The film is based on the eponymous book by Valery Osipov. Four geologists are searching for diamonds in the wilderness of Siberia. After a long and tiresome journey they manage to find their luck and put the diamond mine on the map. The map must be delivered back to Moscow. But on the day of their departure a terrible forest fire wreaks havoc, and the geologists get trapped in the woods. —Steve Shelokhonov
Mikhail Kalatazov is best known for 1957's The Cranes Are Flying and 1964's I Am Cuba. This is the film he made between those. It also contains cinematography by Sergei Urusevsky. That's its best aspect, for sure, and much like those other two films, it's a gorgeous piece of pure cinema. The story concerns four geologists (including The Cranes Are Flying's lead actress, Tatyana Samoilova) who have been dropped off in remote Siberia to search for diamonds. The initial plot concerns a love triangle between Samoilova and two of the men (while the third man writes the titular letter to his wife). Soon the melodramatic plot line falls to the wayside when the four are trapped in an enormous forest fire. It then becomes a desperate tale of survival. It's actually quite gripping, and the photography is so utterly stunning you can't help but be awestruck.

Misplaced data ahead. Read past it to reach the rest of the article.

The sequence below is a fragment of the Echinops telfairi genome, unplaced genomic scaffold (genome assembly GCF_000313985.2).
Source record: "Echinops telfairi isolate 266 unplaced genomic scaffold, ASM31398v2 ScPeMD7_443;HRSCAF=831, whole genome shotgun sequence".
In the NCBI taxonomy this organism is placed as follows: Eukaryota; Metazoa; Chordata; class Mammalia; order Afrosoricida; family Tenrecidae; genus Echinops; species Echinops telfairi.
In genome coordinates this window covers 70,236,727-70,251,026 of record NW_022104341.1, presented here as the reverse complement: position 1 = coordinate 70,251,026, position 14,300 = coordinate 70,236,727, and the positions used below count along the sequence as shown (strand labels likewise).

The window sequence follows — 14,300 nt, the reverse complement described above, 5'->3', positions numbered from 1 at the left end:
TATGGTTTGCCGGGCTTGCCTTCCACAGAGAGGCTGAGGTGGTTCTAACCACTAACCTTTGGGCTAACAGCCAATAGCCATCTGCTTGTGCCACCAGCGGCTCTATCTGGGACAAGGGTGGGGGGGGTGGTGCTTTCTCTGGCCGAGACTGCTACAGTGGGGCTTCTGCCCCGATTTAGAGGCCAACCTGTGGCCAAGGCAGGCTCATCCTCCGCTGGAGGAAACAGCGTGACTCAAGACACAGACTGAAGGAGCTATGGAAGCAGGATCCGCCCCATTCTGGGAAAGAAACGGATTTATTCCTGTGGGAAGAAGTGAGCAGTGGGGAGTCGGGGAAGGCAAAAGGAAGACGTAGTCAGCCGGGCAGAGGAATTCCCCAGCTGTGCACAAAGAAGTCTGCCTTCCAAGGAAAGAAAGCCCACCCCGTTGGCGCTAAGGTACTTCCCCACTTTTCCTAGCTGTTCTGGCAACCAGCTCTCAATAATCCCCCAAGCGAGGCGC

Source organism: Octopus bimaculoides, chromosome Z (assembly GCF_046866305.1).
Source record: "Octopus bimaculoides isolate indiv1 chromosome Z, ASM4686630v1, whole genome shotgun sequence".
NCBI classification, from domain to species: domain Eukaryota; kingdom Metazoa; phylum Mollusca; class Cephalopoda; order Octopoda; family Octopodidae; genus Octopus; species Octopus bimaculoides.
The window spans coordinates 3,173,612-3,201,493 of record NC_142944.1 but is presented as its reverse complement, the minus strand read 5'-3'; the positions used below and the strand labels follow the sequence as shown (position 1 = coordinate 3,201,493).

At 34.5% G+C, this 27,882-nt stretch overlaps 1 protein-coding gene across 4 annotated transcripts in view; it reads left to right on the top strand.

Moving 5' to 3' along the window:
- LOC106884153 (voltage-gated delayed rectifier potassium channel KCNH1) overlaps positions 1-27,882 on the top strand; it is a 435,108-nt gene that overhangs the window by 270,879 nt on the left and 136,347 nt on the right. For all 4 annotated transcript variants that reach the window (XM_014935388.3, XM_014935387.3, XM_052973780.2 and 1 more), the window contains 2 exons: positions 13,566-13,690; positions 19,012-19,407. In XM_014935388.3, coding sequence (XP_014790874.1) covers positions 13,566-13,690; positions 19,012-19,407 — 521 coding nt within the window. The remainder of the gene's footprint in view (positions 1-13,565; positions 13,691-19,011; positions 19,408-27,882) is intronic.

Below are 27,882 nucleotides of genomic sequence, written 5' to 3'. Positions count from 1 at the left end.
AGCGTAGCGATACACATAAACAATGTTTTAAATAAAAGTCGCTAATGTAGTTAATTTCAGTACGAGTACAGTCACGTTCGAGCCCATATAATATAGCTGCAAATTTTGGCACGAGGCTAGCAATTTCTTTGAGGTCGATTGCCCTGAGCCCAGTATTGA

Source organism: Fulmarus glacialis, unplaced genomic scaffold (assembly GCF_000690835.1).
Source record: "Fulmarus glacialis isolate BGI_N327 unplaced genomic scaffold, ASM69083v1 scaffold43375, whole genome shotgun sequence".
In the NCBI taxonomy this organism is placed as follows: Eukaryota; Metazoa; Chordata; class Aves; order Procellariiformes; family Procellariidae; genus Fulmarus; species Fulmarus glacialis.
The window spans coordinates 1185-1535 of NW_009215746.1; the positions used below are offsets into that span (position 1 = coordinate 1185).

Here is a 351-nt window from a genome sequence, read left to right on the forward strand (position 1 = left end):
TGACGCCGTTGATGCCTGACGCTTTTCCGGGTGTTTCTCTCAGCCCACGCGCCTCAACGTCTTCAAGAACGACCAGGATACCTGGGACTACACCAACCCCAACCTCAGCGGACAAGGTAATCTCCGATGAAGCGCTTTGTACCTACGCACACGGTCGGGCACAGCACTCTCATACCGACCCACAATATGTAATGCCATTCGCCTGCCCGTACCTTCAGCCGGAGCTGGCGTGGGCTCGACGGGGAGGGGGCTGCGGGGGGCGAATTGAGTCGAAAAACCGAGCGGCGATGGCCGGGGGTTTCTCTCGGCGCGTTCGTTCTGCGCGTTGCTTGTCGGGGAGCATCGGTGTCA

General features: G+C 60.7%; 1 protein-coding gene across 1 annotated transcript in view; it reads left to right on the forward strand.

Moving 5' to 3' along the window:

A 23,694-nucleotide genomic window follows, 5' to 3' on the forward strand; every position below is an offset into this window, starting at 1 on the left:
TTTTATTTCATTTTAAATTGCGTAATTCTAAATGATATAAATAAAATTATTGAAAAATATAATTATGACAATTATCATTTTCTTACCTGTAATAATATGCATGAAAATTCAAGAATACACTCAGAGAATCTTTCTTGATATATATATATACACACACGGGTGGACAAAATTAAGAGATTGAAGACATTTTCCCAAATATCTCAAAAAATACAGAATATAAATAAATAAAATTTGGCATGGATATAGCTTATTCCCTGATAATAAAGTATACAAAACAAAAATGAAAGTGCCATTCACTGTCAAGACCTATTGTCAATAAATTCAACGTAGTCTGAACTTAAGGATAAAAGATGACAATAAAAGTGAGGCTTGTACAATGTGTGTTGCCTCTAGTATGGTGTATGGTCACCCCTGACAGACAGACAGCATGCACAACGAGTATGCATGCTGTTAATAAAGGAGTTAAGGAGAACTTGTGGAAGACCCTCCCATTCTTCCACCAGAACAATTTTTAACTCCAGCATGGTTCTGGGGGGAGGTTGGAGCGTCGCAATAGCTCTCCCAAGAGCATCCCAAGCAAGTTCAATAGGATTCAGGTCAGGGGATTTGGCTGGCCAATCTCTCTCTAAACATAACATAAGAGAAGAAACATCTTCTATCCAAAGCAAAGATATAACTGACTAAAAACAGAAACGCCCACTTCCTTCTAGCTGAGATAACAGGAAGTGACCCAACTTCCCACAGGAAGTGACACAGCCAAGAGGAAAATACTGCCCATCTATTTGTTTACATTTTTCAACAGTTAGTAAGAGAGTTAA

- Apr 4, 2012
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